WHEREAS, the Trinity Parkway has changed significantly from what voters approved in 1998, to wit: it has become a high-speed toll road, direct access to the park has been eliminated, it is nearly $600 million over budget, its proposed location has been moved farther into the park area thus eliminating substantial amounts of parkland, and its location in the floodway would make it susceptible to flooding; and

WHEREAS, locating such a toll road in the Downtown Trinity Park would have a significant, damaging effect on the quality of the Downtown Trinity Park for generations to come; and

WHEREAS, this ordinance was submitted by petition to the City Council, and was passed by the City Council or was submitted to the voters of the City of Dallas at an election held pursuant to Chapter XVIII, Sections 11 through 15, of the Charter of the City of Dallas, and was duly adopted by the voters at said election;

Now, therefore, BE IT ORDAINED BY THE CITY COUNCIL OR CITIZENS OF THE CITY OF DALLAS:

SECTION 1. That a new Article VII, “Trinity River Greenbelt,” comprising Section 32-84, “Road Construction, Improvement, and Maintenance Within Trinity River Levees,” is added to CHAPTER 32, “PARKS AND WATER RESERVOIRS,” of the Dallas City Code, to read as follows:

“ARTICLE VII.

TRINITY RIVER GREENBELT.

SEC. 32-84. ROAD CONSTRUCTION, IMPROVEMENT, AND MAINTENANCE WITHIN TRINITY RIVER LEVEES.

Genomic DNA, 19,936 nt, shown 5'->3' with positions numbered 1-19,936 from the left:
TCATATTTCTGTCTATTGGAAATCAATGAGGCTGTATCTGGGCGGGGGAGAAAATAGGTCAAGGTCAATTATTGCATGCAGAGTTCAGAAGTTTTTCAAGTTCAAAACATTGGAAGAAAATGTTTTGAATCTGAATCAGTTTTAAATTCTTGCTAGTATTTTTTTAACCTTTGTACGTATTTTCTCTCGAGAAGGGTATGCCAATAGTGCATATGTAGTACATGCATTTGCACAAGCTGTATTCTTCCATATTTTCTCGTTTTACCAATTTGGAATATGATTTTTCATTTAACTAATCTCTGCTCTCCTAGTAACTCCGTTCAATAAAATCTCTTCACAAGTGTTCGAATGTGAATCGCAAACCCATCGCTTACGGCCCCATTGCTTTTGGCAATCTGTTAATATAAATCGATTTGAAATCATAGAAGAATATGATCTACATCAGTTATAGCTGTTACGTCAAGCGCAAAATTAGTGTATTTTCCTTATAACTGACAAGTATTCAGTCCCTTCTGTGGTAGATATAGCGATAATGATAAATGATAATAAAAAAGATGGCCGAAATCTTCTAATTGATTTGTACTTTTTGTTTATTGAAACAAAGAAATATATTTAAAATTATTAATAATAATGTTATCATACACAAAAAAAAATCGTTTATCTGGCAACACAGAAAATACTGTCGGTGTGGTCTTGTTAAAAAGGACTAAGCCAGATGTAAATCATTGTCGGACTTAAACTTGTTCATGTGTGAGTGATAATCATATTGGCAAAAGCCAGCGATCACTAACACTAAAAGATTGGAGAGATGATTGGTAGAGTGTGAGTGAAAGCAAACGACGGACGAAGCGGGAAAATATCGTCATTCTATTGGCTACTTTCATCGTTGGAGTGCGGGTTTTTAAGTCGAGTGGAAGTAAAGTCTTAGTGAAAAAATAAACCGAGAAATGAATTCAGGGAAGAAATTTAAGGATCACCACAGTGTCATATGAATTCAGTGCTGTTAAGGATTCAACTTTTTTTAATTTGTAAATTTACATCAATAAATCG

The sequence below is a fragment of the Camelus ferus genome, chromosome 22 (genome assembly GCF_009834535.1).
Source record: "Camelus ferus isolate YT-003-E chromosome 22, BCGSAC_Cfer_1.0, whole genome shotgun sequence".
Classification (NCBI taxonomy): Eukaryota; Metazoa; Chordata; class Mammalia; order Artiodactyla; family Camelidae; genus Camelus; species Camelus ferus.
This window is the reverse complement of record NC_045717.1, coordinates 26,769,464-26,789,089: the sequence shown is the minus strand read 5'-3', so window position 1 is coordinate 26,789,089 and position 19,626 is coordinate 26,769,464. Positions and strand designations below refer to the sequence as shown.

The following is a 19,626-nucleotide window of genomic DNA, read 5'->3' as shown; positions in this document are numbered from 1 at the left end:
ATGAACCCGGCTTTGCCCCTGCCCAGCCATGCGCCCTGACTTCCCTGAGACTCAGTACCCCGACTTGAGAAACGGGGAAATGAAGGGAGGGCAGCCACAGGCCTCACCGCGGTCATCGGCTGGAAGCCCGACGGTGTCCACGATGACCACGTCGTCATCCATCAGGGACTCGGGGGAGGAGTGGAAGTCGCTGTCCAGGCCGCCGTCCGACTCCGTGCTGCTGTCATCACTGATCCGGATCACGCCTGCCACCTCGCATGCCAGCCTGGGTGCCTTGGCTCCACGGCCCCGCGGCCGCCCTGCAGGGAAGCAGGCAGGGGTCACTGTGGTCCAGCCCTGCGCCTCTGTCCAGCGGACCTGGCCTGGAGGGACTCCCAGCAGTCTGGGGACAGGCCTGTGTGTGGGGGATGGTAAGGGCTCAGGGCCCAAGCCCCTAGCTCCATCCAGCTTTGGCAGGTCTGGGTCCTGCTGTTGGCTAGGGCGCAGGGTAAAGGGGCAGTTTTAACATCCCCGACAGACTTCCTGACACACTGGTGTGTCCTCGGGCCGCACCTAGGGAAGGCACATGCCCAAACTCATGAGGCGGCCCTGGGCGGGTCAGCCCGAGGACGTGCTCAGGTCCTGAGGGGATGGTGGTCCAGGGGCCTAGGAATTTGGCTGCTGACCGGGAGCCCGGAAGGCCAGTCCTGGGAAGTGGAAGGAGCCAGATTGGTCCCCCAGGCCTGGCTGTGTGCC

(a) No person shall construct, maintain, or improve any roadway, or portion thereof, horizontally situated between the respective crests of the Trinity River levees, including those levees in the Dallas Floodway Extension Project, between Westmoreland Road/Mockingbird Lane on the north and Interstate 45 on the south.

(b) No person shall directly or indirectly expend funds of the City or of any person for the construction, improvement, or maintenance of any roadway, or portion thereof, horizontally situated between the respective crests of the Trinity River levees, including those levees in the Dallas Floodway Extension Project, between Westmoreland Road/Mockingbird Lane on the north and Interstate 45 on the south.

(c) Subsections (a) and (b) do not apply to:

(1) a roadway that crosses the entirety of the Trinity River floodplain between the crests of the levees and that was fully constructed and open to the public on or before the effective date of this ordinance;

(2) a roadway that perpendicularly crosses the entirety of the Trinity River floodplain between the crests of the levees;

(3) a roadway consisting of no more than two travel lanes in each direction, used for access to points within the Trinity River levees, and having a maximum speed limit not to exceed thirty-five (35) miles per hour; or

(4) a roadway consisting of no more than two travel lanes, situated at or within fifty (50) feet of the crest of a levee, used solely for maintenance purposes, and not open to the general public for vehicular use.

(d) In this section:

(1) a roadway crosses “perpendicularly” when the straight line between the point of intersection of the roadway with the crest of one levee and the point of intersection of the roadway with the crest of the other levee bears at an angle of at least seventy (70) degrees to the line tangent to the crest of each levee at the point of intersection of the roadway with the crest of that levee;

(2) the term “person”

(i) means any individual and any corporation (including any nonprofit corporation), estate, partnership, trust, unincorporated association, or other legal entity organized under the laws of any state or country; and